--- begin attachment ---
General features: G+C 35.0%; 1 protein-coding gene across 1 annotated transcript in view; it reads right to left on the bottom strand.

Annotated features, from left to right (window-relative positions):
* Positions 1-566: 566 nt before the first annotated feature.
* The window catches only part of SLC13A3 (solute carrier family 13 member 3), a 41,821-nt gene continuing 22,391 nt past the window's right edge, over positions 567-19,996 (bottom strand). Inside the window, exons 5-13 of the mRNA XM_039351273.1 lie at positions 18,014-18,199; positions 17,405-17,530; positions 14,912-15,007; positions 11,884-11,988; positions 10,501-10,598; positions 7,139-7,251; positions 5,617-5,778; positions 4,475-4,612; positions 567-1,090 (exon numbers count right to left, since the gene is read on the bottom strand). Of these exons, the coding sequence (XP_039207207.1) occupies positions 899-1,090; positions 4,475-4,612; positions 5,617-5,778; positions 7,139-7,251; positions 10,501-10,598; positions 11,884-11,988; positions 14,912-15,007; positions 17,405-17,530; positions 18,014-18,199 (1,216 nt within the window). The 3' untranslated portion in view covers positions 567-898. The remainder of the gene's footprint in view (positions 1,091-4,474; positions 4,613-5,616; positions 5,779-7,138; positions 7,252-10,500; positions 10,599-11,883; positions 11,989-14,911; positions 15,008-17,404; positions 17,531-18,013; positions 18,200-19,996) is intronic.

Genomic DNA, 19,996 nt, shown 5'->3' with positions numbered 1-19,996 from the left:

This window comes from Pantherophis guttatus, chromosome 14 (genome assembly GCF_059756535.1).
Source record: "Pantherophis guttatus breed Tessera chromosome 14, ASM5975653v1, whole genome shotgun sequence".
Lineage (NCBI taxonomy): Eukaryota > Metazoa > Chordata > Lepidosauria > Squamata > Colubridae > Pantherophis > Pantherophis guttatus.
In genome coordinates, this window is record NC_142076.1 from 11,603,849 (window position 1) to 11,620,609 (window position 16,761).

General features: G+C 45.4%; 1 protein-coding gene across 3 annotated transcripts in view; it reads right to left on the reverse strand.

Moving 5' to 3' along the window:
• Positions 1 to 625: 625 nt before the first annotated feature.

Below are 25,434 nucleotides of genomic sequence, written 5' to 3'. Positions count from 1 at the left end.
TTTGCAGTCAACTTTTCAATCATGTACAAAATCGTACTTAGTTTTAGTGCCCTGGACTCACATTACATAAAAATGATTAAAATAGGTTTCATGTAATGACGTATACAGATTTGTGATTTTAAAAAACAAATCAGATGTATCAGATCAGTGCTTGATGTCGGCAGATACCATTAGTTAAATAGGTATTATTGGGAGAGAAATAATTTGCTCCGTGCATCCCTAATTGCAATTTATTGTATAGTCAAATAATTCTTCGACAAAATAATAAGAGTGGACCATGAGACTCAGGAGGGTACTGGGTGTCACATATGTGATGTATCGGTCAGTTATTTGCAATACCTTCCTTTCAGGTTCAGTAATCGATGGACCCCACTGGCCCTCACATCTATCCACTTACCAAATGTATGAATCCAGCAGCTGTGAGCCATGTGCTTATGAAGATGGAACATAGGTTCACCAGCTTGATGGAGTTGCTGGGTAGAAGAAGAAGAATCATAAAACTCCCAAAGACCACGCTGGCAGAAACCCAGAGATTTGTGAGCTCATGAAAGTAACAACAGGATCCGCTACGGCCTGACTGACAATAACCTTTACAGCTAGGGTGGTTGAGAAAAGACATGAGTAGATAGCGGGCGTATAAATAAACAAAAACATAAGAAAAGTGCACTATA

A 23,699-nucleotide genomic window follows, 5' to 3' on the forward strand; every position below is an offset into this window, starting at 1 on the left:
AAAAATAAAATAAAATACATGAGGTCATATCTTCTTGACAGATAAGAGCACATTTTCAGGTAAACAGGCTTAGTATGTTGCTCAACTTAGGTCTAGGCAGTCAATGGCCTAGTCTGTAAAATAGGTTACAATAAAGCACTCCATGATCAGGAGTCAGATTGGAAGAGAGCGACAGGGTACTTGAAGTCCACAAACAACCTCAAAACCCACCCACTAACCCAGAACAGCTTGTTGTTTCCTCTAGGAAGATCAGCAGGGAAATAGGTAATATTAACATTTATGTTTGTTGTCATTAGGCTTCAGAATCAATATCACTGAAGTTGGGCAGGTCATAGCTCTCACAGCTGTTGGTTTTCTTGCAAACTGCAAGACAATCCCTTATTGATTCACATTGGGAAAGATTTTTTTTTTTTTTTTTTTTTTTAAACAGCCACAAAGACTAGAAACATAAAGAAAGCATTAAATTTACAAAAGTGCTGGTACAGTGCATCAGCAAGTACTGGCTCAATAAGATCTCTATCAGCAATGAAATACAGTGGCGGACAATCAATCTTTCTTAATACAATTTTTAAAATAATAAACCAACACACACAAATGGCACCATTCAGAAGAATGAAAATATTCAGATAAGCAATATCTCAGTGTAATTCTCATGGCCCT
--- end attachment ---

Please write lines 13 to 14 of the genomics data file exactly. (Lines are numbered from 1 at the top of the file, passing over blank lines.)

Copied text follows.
Below are 25,434 nucleotides of genomic sequence, written 5' to 3'. Positions count from 1 at the left end.
TTTGCAGTCAACTTTTCAATCATGTACAAAATCGTACTTAGTTTTAGTGCCCTGGACTCACATTACATAAAAATGATTAAAATAGGTTTCATGTAATGACGTATACAGATTTGTGATTTTAAAAAACAAATCAGATGTATCAGATCAGTGCTTGATGTCGGCAGATACCATTAGTTAAATAGGTATTATTGGGAGAGAAATAATTTGCTCCGTGCATCCCTAATTGCAATTTATTGTATAGTCAAATAATTCTTCGACAAAATAATAAGAGTGGACCATGAGACTCAGGAGGGTACTGGGTGTCACATATGTGATGTATCGGTCAGTTATTTGCAATACCTTCCTTTCAGGTTCAGTAATCGATGGACCCCACTGGCCCTCACATCTATCCACTTACCAAATGTATGAATCCAGCAGCTGTGAGCCATGTGCTTATGAAGATGGAACATAGGTTCACCAGCTTGATGGAGTTGCTGGGTAGAAGAAGAAGAATCATAAAACTCCCAAAGACCACGCTGGCAGAAACCCAGAGATTTGTGAGCTCATGAAAGTAACAACAGGATCCGCTACGGCCTGACTGACAATAACCTTTACAGCTAGGGTGGTTGAGAAAAGACATGAGTAGATAGCGGGCGTATAAATAAACAAAAACATAAGAAAAGTGCACTATA